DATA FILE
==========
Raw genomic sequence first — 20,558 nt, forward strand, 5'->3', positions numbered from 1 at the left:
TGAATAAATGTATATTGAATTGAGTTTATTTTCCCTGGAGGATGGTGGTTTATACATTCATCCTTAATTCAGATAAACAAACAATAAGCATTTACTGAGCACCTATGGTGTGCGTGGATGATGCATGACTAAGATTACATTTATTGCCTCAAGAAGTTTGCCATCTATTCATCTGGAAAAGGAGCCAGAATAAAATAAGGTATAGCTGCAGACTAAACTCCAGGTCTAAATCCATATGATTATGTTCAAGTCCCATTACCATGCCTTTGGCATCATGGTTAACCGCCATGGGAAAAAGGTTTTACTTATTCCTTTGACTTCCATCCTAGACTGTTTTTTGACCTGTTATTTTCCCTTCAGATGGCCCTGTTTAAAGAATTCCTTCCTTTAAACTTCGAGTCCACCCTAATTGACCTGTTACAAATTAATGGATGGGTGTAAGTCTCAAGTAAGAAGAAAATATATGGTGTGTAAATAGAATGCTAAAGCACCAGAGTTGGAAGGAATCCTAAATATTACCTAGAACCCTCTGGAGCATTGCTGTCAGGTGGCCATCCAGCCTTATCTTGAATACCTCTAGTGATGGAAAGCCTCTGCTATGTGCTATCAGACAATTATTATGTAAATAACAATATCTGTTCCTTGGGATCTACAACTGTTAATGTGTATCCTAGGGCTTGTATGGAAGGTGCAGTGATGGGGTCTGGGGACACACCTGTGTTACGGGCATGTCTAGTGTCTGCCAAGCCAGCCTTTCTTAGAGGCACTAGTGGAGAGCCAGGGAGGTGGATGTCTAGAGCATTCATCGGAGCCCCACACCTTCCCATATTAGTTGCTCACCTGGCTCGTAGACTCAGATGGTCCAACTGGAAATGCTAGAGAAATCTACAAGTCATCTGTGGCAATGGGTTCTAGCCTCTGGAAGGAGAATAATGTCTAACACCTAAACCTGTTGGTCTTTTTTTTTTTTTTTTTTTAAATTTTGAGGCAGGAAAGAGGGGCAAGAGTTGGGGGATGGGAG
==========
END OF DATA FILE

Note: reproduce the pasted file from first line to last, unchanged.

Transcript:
Raw genomic sequence first — 20,558 nt, forward strand, 5'->3', positions numbered from 1 at the left:
TGAATAAATGTATATTGAATTGAGTTTATTTTCCCTGGAGGATGGTGGTTTATACATTCATCCTTAATTCAGATAAACAAACAATAAGCATTTACTGAGCACCTATGGTGTGCGTGGATGATGCATGACTAAGATTACATTTATTGCCTCAAGAAGTTTGCCATCTATTCATCTGGAAAAGGAGCCAGAATAAAATAAGGTATAGCTGCAGACTAAACTCCAGGTCTAAATCCATATGATTATGTTCAAGTCCCATTACCATGCCTTTGGCATCATGGTTAACCGCCATGGGAAAAAGGTTTTACTTATTCCTTTGACTTCCATCCTAGACTGTTTTTTGACCTGTTATTTTCCCTTCAGATGGCCCTGTTTAAAGAATTCCTTCCTTTAAACTTCGAGTCCACCCTAATTGACCTGTTACAAATTAATGGATGGGTGTAAGTCTCAAGTAAGAAGAAAATATATGGTGTGTAAATAGAATGCTAAAGCACCAGAGTTGGAAGGAATCCTAAATATTACCTAGAACCCTCTGGAGCATTGCTGTCAGGTGGCCATCCAGCCTTATCTTGAATACCTCTAGTGATGGAAAGCCTCTGCTATGTGCTATCAGACAATTATTATGTAAATAACAATATCTGTTCCTTGGGATCTACAACTGTTAATGTGTATCCTAGGGCTTGTATGGAAGGTGCAGTGATGGGGTCTGGGGACACACCTGTGTTACGGGCATGTCTAGTGTCTGCCAAGCCAGCCTTTCTTAGAGGCACTAGTGGAGAGCCAGGGAGGTGGATGTCTAGAGCATTCATCGGAGCCCCACACCTTCCCATATTAGTTGCTCACCTGGCTCGTAGACTCAGATGGTCCAACTGGAAATGCTAGAGAAATCTACAAGTCATCTGTGGCAATGGGTTCTAGCCTCTGGAAGGAGAATAATGTCTAACACCTAAACCTGTTGGTCTTTTTTTTTTTTTTTTTTTAAATTTTGAGGCAGGAAAGAGGGGCAAGAGTTGGGGGATGGGAG